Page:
This is not the first time Keanu Reeves has driven a classic Mustang for a film. In Point Break (1991) Reeves gets behind the wheel of a 1970 Mustang Mach 1, a very similar model to his John Wick Mustang.
In interview for Screen Junkies on February 16, 2017, Chad Stahelski and David Leitch mentioned how there was an alternate ending for the film, which had John simply shooting Viggo and killing him, but they decided to use the other version of the ending, where he and John fight with one another.
At their first meeting, the first words Iosef hears John Wick speak is "'69," in relation to what year his Ford Mustang was produced. If the IMDb kill count on the movie is accurate at 77, and the first SUV in the final fight scene has the same number of people in it as the second SUV (four), then Iosef is the 69th person John Wick kills in the movie.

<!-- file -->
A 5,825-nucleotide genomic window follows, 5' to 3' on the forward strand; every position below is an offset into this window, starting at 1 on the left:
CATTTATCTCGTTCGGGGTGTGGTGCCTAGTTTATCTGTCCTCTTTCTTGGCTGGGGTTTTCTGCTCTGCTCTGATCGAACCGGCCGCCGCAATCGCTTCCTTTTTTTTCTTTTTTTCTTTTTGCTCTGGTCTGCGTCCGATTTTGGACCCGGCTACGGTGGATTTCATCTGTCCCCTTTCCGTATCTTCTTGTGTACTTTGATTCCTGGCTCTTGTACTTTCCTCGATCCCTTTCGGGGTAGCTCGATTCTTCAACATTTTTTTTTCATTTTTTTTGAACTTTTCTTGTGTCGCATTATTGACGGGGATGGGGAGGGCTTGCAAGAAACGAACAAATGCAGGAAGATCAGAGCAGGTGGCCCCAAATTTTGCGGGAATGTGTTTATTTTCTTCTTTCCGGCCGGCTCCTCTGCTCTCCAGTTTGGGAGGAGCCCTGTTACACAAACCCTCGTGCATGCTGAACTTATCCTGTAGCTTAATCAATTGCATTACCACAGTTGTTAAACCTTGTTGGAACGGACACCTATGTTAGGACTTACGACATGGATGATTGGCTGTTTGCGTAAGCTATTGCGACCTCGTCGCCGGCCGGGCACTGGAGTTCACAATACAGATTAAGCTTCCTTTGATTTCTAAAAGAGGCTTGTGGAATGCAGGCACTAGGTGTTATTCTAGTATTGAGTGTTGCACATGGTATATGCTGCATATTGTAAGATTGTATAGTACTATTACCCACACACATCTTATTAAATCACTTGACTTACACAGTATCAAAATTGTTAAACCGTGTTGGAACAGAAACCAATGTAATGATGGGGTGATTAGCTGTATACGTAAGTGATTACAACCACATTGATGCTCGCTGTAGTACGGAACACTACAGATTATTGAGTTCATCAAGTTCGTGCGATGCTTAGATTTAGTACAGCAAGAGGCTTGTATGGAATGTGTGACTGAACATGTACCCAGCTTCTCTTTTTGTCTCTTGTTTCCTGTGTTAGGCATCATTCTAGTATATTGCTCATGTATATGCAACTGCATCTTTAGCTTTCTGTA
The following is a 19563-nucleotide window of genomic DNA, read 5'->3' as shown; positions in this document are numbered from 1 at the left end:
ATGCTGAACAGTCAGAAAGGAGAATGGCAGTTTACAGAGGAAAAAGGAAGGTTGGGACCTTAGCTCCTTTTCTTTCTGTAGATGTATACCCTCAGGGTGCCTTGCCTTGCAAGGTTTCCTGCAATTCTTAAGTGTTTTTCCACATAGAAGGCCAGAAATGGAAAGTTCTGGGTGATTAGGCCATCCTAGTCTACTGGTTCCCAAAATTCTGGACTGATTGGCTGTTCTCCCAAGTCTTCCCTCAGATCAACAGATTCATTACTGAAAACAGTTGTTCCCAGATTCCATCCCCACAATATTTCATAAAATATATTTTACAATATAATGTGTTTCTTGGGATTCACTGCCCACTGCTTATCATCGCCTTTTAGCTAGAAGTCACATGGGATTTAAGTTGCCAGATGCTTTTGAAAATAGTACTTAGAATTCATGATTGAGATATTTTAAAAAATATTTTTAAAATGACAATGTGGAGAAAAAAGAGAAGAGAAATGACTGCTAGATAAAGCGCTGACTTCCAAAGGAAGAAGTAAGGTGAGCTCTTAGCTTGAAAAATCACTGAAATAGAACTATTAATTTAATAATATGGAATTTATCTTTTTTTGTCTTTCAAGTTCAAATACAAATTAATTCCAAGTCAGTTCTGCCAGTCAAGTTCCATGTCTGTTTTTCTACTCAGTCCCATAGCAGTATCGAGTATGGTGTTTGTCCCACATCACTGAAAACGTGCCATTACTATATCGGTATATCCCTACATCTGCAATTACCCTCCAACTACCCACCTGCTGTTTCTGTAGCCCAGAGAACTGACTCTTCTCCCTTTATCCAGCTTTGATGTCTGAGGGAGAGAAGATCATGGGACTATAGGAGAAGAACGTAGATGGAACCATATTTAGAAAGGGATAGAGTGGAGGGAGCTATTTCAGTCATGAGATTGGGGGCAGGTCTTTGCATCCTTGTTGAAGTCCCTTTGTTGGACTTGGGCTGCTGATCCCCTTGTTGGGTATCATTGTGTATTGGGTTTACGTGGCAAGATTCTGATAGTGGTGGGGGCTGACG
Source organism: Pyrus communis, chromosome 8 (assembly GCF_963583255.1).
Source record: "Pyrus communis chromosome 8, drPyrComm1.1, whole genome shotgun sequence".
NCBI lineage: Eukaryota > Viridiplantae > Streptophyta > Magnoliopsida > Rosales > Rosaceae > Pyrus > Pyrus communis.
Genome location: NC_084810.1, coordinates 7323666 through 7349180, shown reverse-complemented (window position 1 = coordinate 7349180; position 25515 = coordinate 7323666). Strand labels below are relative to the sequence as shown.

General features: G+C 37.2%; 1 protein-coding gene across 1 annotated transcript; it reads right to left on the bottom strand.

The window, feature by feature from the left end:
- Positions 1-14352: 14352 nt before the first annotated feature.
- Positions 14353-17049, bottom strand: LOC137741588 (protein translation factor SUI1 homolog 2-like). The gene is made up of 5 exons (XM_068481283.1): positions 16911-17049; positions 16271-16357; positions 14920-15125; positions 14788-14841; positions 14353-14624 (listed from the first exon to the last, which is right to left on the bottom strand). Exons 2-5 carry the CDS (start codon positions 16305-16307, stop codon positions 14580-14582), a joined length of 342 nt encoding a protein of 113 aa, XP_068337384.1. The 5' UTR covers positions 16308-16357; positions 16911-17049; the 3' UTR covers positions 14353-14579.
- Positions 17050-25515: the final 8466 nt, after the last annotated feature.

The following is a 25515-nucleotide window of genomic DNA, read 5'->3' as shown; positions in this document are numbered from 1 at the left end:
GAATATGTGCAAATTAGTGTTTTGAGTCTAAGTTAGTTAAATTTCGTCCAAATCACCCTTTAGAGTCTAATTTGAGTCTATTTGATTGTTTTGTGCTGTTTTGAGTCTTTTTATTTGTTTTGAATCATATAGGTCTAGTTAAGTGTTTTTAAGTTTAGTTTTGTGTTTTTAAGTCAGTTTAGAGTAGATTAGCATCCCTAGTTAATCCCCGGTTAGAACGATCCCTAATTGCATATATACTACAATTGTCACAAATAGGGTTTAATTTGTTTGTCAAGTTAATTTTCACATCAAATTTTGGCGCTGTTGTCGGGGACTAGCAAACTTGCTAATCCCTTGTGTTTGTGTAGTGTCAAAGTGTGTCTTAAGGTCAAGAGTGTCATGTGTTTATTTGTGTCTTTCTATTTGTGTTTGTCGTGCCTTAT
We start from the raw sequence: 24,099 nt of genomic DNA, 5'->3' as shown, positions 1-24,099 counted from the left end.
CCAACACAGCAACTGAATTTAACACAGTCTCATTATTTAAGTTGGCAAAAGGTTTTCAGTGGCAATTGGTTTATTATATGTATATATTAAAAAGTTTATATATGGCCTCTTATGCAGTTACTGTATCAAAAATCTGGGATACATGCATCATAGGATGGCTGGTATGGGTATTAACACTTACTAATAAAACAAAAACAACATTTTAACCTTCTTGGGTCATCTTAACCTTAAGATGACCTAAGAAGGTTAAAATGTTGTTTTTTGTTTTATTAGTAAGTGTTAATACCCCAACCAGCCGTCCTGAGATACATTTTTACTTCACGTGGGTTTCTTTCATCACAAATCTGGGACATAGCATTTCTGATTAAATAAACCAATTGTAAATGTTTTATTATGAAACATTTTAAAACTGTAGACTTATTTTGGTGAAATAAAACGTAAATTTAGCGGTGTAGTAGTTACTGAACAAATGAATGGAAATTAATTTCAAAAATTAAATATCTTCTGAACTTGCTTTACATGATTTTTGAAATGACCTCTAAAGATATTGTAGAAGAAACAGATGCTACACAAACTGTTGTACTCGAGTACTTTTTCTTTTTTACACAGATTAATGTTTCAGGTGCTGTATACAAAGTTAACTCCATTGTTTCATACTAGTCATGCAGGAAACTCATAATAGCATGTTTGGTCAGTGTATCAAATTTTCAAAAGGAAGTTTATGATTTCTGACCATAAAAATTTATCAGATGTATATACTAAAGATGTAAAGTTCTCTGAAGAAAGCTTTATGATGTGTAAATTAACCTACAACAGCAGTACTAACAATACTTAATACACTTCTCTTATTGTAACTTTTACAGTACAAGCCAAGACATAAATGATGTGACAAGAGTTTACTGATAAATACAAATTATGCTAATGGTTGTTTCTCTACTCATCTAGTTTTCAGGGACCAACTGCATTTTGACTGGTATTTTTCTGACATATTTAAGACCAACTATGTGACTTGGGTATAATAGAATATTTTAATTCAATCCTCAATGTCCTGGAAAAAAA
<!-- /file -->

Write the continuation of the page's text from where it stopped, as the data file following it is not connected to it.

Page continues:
The first version of the script was titled "Scorn", and while similar, it was also lot different from the final film. For example, John was originally a much older character, who was well into his 70s, he didn't had any dialogue for the first 25 pages, and his dog was originally eighteen-years old, and just like in the film, he was the last gift from his dying wife, and once he is murdered, John goes on a revenge rampage. The body count was way lower than in the film however, somewhere between six and twelve people died in this first draft.
"Be seeing you, John" is a reference to the television show The Prisoner (1967), where residents of The Village use the phrase "be seeing you" regularly in reference to the surveillance that the series protagonist is under.